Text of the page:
If you’ve been following the news at all, you’ve probably seen stories about the spread of the Zika virus in Central and South America. While the disease itself seems to be relatively mild, the ramifications for pregnant women are potentially more complicated, which has led to the Centers for Disease Control issuing a Level 2 travel alert to the region.
This type of travel alert suggests “enhanced precautions” and doesn’t necessarily dissuade people from traveling generally. For context, there are also Level 2 alerts for MERS in the Arabian Peninsula, and Polio in the Ukraine.
Regardless, I know many people will want to avoid traveling to the most severely impacted areas, so I thought it would be helpful to go over the rules and policies for changing or canceling your flights.
Zika virus travel waivers
As of this morning, United Airlines has issued a travel notification for all regions affected by the Zika outbreak, and is recommending travelers contact customer service.
According to USA Today, American has also begun to allow more leniency for pregnant travelers headed to:
- San Pedro Sula, Honduras
- Tegucigalpa, Honduras
- Panama City, Panama
- Guatemala City, Guatemala
This policy isn’t posted on the American website yet, and I would anticipate having to go through more of the usual medical cancelation process in the meantime (more on that below). That’s also a very small fraction of the American route network in the region, so if you’re ticketed for travel to another impacted area, you may still have some leeway.
If an airline issues a waiver for any reason, be it weather or a strike or anything else, it should be posted on their respective travel alert pages:
- Air Canada
- American Airlines
- British Airways
- Delta Air Lines
- Jet Blue
- Virgin America
As with other situations, when a general waiver is issued you can typically rebook for later dates with no penalty. In many cases you can also have your tickets refunded completely, but that depends on the specific situation, and the parameters of the waiver.
Canceling for medical reasons in general
Even without a travel waiver, you still have options for canceling a trip due to medical reasons.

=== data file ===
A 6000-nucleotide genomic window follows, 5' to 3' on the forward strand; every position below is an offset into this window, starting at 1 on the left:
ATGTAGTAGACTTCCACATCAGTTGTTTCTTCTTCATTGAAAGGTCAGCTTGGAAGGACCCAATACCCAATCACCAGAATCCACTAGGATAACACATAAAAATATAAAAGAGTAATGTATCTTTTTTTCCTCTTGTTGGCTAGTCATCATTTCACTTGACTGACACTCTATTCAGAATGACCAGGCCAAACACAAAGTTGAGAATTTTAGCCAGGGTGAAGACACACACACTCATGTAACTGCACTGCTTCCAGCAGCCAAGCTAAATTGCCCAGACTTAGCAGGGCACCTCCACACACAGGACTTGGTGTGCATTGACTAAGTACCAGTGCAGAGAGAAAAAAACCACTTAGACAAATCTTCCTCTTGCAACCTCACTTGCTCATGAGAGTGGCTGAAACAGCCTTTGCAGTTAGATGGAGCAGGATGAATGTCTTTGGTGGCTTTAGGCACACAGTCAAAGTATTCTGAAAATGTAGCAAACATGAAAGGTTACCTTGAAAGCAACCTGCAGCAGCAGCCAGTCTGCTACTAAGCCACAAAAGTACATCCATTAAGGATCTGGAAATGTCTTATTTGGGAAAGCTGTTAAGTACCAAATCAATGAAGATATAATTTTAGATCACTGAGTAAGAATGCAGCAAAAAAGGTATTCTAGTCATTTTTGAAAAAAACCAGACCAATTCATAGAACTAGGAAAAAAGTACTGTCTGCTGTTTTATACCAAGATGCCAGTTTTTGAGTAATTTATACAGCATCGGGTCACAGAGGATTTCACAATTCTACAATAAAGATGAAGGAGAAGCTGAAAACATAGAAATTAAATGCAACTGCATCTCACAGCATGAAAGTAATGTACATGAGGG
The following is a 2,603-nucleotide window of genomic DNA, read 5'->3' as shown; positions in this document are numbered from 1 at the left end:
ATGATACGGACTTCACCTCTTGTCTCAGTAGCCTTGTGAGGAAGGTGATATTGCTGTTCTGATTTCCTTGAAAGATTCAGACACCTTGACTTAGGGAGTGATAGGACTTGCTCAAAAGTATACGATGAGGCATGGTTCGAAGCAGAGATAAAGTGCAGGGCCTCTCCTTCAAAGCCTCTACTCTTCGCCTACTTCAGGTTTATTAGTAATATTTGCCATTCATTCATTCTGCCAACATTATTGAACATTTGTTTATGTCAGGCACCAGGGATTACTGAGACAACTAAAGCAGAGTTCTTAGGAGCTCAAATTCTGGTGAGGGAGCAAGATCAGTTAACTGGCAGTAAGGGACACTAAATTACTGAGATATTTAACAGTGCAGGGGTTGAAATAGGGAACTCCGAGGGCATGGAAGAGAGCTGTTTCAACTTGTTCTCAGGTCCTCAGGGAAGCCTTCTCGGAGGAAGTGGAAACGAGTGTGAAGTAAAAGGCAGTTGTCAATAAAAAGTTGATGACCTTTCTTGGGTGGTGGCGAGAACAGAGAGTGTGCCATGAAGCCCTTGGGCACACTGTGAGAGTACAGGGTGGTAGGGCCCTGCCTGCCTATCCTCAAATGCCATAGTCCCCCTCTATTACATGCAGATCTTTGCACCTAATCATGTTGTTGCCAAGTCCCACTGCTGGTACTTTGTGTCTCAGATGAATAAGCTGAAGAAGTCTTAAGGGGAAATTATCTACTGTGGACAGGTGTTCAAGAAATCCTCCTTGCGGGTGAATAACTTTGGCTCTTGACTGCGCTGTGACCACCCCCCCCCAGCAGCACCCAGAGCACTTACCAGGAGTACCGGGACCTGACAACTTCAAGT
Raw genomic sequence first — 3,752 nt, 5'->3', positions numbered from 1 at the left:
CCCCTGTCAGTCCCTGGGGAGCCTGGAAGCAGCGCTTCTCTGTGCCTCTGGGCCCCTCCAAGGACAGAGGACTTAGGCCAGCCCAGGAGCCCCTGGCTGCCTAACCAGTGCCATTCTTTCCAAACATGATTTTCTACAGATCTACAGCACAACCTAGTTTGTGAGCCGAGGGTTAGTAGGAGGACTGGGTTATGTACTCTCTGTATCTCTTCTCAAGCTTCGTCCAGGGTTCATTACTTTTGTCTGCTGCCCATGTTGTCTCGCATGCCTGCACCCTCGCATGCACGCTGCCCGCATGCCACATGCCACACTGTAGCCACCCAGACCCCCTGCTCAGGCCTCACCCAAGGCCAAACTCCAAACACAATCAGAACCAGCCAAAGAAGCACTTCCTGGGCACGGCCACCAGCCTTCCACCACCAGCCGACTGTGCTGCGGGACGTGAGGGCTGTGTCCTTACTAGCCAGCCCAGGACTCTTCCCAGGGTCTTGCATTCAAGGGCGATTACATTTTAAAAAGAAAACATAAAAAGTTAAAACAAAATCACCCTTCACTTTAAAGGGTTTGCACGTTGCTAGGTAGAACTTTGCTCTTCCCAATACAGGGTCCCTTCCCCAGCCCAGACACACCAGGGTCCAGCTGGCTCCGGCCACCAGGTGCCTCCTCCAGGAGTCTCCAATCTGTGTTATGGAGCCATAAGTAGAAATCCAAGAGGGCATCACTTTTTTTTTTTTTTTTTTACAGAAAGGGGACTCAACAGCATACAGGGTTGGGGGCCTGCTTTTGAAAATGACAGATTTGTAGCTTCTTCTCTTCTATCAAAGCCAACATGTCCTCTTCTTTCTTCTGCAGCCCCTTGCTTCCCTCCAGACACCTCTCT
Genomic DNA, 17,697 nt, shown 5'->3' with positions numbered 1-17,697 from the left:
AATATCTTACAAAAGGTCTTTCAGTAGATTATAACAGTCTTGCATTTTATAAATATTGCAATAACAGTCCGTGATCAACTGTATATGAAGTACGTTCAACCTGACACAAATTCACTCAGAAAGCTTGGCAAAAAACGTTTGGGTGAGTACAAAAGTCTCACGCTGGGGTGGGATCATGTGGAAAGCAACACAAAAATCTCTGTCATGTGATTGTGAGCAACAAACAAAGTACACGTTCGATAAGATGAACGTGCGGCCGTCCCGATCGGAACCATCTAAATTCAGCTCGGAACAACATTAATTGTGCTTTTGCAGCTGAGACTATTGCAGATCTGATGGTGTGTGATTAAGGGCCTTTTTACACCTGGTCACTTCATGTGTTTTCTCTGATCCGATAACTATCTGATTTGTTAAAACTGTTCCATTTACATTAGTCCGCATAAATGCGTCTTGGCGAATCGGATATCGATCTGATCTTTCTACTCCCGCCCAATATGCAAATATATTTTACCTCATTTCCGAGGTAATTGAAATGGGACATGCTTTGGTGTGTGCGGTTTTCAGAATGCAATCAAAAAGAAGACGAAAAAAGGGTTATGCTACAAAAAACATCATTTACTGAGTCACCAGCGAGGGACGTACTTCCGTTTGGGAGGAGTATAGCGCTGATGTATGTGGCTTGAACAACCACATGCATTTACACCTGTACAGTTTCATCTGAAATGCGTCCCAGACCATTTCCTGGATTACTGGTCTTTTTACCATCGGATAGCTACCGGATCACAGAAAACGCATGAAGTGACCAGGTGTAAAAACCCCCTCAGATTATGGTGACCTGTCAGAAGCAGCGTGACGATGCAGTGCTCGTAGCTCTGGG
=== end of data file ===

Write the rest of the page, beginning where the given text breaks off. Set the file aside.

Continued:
Earlier in the week reader Sam H. posted the following question over on Ask Lucky:
I have paid tickets booked on United to Mexico in February – unfortunately, the Zika virus is now there and my (newly) pregnant wife and I are unwilling to chance it. I called United to see if they would waive the cancellation fees and they said no waiver has been issued yet.
Any thoughts on how to proceed? We would like to either cancel or reschedule to go somewhere else.
At the time, specific waivers hadn’t been issued, so the best advice from the group was to treat this like any other medical concern. This is the same approach you’ll need to use if your airline hasn’t issued a waiver for the Zika virus:
- Consult with a doctor, and determine if it’s safe to travel
- If travel isn’t advised, work with the airline to cancel under their medical policy
- This generally involves supplemental paperwork, and a reimbursement of the change/cancelation fees after the fact
United, for example, has the following policy if you need to cancel flights for medical reasons:
Change fee refunds require a letter (on letterhead) from a licensed physician confirming that travel was not recommended due to the customer’s illness.
Ticket refunds require a letter (on letterhead) from a licensed physician confirming that travel was not recommended within the validity of the ticket (one year of ticket’s issued date) due to illness.
If the request is due to the illness of an immediate family member, the request must contain the family member’s name and relationship to you.
You may also be able to have those change fees reimbursed by your travel insurance. Regardless, it’s important to note that the front-line reservation agent you speak with generally won’t be able to waive fees regardless of the reason. You have to submit the paperwork, and then will receive a refund later on.
People tend to get very frustrated at legacy carriers over medical cancelations, and then rave about how easy it was to cancel their Southwest tickets — it’s always easy to cancel Southwest tickets, and other carriers have more complex policies, they’re not being purposefully insensitive.
Canceling award tickets
One of the great things about using miles is that the rules are often more relaxed compared to revenue tickets.
Depending on the carrier you can sometimes change the date of travel for no fee at all, or return the miles to your account for a small charge. Check out this post for the full rules for the major mileage currencies:
Again, if there’s a general waiver you should be able to change your award tickets under those rules instead.
Obviously health is more important than anything, and you shouldn’t risk yours or your loved ones’ because an airline wants to charge a cancelation fee.
Even without a regional waiver, tickets can often be changed or canceled for a fee. If you have a compelling reason you can typically get those charges reimbursed or refunded after the fact — it just takes a bit more legwork.
Have you canceled a flight due to illness? What was the process like?